Freeze drying has found many applications in the production of sensitive and high-value food, drink and pharmaceutical products. Proper monitoring and control methods help manufacturers carry out the freeze drying, or lyophilisation, process correctly and consistently.

There are two main parameters to control, says Daniel Kuchenbecker, Market Manager, Medical & Pharma, Pfeiffer Vacuum. “You need good pressure and temperature management in order to have a quality product in the end. It’s very important to have accurate and also repeatable pressure monitoring.”

Pirani and capacitive pressure gauges are used to this end, enabling operators to determine at which point the primary and secondary drying stages can terminate. They also enable manufacturers to perform a repeatable process for every batch, contributing to consistent product quality.

So, what type of pressure gauge do you need in your lyophilisation system? Pirani gauges are a cost-effective option for monitoring the vacuum level.  They measure the pressure indirectly based off the heat conductivity of gases and can achieve accurate results within the range of roughly 10 hPa to 1·10-3 hPa. Since the heat conductivity differs with different kinds of gases, the measurement is gas type-dependent.

As a gas type-independent option, capacitance vacuum gauges can offer even better performance, determining absolute pressure via the deflection of a diaphragm. Their measuring range can extend over four pressure decades. However, the best accuracy is shown in the two upper decades of their measurement range.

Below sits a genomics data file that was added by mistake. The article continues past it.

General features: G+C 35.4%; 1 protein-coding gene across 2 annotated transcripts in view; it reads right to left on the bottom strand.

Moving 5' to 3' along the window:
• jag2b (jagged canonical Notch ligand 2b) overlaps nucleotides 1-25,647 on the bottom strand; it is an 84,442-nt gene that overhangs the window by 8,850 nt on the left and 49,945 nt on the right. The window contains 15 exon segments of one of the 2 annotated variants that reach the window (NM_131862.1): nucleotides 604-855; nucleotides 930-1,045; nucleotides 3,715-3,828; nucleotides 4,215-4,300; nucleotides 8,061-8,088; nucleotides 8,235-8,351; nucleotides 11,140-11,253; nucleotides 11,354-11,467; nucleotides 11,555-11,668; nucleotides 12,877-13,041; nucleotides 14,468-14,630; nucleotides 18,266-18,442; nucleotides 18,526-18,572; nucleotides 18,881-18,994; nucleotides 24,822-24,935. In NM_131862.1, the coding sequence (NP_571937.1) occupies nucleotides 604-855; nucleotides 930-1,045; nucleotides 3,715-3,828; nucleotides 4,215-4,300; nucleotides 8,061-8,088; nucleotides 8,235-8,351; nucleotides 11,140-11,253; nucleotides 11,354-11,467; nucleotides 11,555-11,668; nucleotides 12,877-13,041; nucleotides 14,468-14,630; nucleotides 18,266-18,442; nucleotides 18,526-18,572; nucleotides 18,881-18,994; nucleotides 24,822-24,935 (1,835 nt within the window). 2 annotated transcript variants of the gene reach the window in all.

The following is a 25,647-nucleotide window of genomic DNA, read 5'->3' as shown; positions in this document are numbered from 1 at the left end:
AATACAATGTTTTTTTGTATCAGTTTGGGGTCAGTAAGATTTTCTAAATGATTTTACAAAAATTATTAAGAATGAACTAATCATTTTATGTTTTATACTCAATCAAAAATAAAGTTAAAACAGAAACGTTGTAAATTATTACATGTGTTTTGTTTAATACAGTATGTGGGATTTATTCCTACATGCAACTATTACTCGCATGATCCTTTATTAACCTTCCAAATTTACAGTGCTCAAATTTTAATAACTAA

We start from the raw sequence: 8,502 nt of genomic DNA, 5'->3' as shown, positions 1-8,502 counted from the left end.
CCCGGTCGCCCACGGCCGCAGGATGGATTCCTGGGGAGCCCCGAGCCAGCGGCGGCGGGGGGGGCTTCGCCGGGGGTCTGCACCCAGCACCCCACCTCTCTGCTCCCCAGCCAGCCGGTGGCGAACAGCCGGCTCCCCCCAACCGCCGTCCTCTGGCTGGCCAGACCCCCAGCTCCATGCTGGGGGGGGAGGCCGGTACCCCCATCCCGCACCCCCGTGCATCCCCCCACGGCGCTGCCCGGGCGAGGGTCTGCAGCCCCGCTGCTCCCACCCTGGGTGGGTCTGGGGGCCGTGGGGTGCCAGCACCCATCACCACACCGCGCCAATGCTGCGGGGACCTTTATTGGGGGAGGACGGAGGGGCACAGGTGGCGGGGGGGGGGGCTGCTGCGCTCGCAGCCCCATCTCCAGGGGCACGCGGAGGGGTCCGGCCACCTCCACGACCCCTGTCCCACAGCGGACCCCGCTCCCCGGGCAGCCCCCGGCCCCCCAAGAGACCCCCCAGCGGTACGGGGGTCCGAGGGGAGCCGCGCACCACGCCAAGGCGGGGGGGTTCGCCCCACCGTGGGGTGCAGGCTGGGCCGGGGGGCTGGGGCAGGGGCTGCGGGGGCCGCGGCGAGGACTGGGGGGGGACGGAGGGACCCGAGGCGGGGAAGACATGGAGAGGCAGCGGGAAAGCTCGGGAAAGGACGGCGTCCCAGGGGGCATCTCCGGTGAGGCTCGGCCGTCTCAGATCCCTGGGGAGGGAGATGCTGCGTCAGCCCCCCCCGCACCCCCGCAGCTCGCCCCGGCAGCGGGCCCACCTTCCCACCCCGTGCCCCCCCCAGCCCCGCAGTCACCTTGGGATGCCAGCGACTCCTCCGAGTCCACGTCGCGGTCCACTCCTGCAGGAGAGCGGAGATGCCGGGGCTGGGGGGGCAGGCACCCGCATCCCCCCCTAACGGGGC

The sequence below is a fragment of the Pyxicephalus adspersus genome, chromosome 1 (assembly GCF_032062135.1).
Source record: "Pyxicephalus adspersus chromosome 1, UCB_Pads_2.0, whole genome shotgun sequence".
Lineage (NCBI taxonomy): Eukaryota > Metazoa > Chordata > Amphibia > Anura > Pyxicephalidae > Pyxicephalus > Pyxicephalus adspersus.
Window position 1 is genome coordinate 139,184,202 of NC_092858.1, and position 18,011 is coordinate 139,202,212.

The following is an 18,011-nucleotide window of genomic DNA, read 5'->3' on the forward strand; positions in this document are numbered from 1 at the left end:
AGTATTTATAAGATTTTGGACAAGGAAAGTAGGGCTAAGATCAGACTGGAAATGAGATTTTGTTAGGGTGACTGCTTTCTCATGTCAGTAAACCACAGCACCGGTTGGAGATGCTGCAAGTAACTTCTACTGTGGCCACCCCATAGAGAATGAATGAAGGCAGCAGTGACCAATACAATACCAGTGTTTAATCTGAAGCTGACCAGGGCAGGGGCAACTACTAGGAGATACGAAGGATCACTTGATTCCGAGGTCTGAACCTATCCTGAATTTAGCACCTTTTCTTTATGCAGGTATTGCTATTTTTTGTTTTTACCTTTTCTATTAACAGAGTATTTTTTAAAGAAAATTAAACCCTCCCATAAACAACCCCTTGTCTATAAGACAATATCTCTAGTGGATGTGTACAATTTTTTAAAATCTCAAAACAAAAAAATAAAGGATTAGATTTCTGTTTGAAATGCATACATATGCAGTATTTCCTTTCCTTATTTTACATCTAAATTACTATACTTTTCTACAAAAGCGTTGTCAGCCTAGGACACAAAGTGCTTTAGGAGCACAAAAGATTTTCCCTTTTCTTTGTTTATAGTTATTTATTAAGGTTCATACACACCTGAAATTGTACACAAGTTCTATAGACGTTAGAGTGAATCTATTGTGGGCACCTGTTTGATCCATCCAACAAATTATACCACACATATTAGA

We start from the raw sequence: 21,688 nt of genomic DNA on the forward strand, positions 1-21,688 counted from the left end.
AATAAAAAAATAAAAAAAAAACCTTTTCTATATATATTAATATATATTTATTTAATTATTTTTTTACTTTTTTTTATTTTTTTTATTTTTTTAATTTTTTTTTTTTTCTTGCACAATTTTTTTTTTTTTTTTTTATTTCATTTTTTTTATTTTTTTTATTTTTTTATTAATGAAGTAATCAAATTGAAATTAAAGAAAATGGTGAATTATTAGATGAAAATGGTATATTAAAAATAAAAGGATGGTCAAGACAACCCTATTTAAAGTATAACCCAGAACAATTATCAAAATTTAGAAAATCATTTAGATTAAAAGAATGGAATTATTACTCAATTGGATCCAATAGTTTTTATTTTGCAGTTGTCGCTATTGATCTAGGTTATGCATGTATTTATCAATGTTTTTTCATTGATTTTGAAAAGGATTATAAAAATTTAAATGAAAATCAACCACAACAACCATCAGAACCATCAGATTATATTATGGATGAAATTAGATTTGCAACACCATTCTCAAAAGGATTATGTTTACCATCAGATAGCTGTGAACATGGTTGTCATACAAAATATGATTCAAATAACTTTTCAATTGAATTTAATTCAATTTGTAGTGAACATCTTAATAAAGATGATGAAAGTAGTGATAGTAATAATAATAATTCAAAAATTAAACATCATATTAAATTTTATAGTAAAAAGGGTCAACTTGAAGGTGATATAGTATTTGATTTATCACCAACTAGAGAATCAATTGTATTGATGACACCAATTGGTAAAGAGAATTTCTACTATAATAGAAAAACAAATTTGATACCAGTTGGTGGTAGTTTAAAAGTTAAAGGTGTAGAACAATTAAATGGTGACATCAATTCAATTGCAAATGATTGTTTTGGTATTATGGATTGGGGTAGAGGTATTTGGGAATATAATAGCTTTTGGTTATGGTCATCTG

Pfeiffer Vacuum, a leading provider of vacuum components for freeze drying systems, offers both Pirani and capacitive gauges. These include standard and advanced technologies to suit the needs of customers performing lyophilisation in a wide variety of conditions, some of which can be tough on the components.

Robust pressure gauges for demanding applications

“While there are a lot of standard freeze drying processes that don’t create too harsh of an environment for the vacuum components, there are other special processes that can be pretty harsh to the gauges,” explains Kuchenbecker. “In pharmaceutical freeze drying, for example, you often have products that need to be processed in a sterile environment, and in order to do that the customers perform a steam sterilisation cycle in the chamber before they process the drying. During this sterilisation, the gauges are directly affected by the hot steam. It’s a high load on the gauges, both in terms of temperature and pressure. Steam sterilisation is performed with an overpressure, so you need a special, robust gauge designed to withstand that.”

Pfeiffer Vacuum has developed an advanced capacitive gauge, the CLR, which is capable of being heated to higher temperatures than the company’s standard CMR 36x and CMR 37x technologies. The CLR is temperature controlled to 160°C, enabling the highest accuracy and protection against condensation. By design, the electronics of the gauge are not positioned near the diaphragm itself, protecting the sensor from the high heat load. The CLR is a great option for pharmaceutical companies performing steam sterilisation in the drying chamber.